MG McMaster
Maj. Gen. H. R. McMaster, Fort Benning commanding general, talks with basic trainees before they tour the National Infantry Museum. The general recently shared his thoughts on combined arms with The Bayonet and Fort Benning TV.

FORT BENNING, Ga. (Nov. 7, 2012) -- Now 21 weeks into his tenure as commanding general of the Maneuver Center of Excellence, Maj. Gen. H. R. McMaster shared how combined arms is the foundation of the effective Army training that takes place at Fort Benning.

"The power of combined arms is what we need to unleash across our Army," he said. "There is so much power here now with Infantry, Armor, and Cavalry together. We now have the opportunity across our programs of instruction to ensure that all our leaders get a combined arms experience -- that they remain grounded in the fundamentals of their branch competencies, but that they (also) understand the power of combined arms."

Combined arms training and education is already in place at the Maneuver Center, but Soldiers will experience even more, McMaster said.

In addition to expanding combined arms experience within courses, the Maneuver Center is also integrating training and education across courses.

"What our leaders are doing now already is integrating the portions of those courses that make sense to integrate," he said. "So why not have a new lieutenant issue an operations order to sergeants first class in the Senior Leader Course and get feedback directly from those sergeants? We're doing that. Why not have captains work on troop leading procedures, planning operations with lieutenants? We're doing that. Why not have officer candidates leading our basic training Soldiers on patrol? That's happening."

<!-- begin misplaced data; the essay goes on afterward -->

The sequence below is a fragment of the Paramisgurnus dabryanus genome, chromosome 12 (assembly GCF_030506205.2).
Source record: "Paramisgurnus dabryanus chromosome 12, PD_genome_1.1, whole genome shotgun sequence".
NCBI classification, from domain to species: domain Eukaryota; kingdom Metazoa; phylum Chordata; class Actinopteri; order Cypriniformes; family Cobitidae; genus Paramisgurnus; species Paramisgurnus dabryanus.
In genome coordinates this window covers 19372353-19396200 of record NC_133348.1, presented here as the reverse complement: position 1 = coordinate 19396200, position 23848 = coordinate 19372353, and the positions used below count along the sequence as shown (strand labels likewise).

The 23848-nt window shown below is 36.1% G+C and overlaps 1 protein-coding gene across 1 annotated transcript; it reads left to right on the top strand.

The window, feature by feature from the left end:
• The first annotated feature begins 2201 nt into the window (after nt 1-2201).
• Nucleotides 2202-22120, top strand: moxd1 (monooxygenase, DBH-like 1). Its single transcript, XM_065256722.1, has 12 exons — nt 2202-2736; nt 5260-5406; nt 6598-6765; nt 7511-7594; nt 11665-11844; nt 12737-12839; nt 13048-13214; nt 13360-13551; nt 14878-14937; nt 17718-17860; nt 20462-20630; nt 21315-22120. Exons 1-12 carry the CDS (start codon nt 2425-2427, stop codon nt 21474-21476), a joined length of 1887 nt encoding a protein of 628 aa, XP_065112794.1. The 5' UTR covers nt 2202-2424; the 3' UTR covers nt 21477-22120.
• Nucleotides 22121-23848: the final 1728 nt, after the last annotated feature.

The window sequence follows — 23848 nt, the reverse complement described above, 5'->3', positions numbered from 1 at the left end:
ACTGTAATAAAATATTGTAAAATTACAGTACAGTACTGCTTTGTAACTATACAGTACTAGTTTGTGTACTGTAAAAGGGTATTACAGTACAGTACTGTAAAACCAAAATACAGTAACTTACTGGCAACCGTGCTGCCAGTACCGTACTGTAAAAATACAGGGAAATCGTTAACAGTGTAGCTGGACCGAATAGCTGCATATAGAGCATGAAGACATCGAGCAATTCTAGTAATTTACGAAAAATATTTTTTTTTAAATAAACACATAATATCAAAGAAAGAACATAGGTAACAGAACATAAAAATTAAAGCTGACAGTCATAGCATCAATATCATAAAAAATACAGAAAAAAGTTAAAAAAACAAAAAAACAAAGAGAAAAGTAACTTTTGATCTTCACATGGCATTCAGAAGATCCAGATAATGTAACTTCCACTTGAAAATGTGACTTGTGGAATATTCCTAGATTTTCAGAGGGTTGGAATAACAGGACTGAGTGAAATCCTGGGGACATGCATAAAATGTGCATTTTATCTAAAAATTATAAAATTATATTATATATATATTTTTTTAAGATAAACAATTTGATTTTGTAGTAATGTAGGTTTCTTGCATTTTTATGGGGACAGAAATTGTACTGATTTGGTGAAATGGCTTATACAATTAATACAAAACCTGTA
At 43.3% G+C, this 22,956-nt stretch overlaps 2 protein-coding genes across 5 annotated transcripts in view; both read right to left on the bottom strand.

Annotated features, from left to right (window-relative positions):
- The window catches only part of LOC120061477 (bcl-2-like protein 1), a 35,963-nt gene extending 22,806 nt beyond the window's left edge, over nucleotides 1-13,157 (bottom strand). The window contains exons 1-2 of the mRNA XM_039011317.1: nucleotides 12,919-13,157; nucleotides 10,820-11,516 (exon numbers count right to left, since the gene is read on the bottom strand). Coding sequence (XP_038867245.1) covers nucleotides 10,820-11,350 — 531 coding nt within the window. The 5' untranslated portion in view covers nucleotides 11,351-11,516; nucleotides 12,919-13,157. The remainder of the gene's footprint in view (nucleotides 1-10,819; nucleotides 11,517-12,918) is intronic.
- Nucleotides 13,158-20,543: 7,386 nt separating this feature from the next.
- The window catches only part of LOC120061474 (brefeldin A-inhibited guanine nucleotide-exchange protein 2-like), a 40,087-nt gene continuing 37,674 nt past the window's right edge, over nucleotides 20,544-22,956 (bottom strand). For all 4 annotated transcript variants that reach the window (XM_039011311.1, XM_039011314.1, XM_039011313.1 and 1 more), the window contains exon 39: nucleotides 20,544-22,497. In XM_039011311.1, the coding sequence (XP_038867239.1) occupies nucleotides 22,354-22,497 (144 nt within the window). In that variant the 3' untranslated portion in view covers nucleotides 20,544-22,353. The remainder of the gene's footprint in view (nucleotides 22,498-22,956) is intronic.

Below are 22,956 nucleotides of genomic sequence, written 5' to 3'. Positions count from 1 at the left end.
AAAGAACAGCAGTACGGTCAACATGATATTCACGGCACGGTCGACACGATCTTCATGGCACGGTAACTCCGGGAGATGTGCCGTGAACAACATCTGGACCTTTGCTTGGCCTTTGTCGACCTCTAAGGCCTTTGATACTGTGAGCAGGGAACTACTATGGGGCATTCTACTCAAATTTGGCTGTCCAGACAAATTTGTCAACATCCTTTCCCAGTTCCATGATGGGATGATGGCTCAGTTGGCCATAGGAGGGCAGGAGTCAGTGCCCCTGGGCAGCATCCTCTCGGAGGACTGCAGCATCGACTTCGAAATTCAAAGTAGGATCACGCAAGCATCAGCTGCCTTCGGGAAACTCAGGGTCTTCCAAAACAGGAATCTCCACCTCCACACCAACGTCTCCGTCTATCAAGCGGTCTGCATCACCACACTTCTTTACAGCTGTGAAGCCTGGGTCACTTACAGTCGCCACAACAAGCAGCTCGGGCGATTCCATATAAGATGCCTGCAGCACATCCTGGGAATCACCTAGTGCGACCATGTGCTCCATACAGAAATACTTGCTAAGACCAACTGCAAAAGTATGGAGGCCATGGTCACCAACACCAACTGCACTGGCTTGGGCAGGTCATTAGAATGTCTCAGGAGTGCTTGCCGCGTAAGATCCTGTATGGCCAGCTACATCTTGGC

The growth of combined arms training and integration of courses doesn't mean what's integral to Armor or Infantry or the Maneuver Center's focus on fundamental skills will fall by the wayside, the general said.

"We're not going to dilute -- ever -- Infantry culture or Armor or Cavalry culture," he said, "or really in any way dilute the branch proficiencies in those critical tasks: for our Infantry to cover that last 100 yards, for our Armor formations to bear the brunt of the battle and our Cavalry formations to develop the situation, gain and maintain contact with the enemy. We have this tremendous opportunity to work together on problems in a sustained manner and come up with solutions that are combined arms solutions. We've got to take advantage of this gift."

McMaster defined combined arms as Infantry, Armor and reconnaissance elements working together with artillery, aviation and engineers as well as joint capabilities such as close air support.

To put it simply, he compared combined arms to "the kids' game of rock, scissors, paper."

"If you have a rock and the enemy has paper, you better have scissors ready. When you mess with the U.S. Army Infantry squad, you should be messing with the whole combined arms package."

Editor's Note: Read more about the commanding general's priorities in next week's edition of "The Bayonet."

Page last updated Wed November 7th, 2012 at 14:42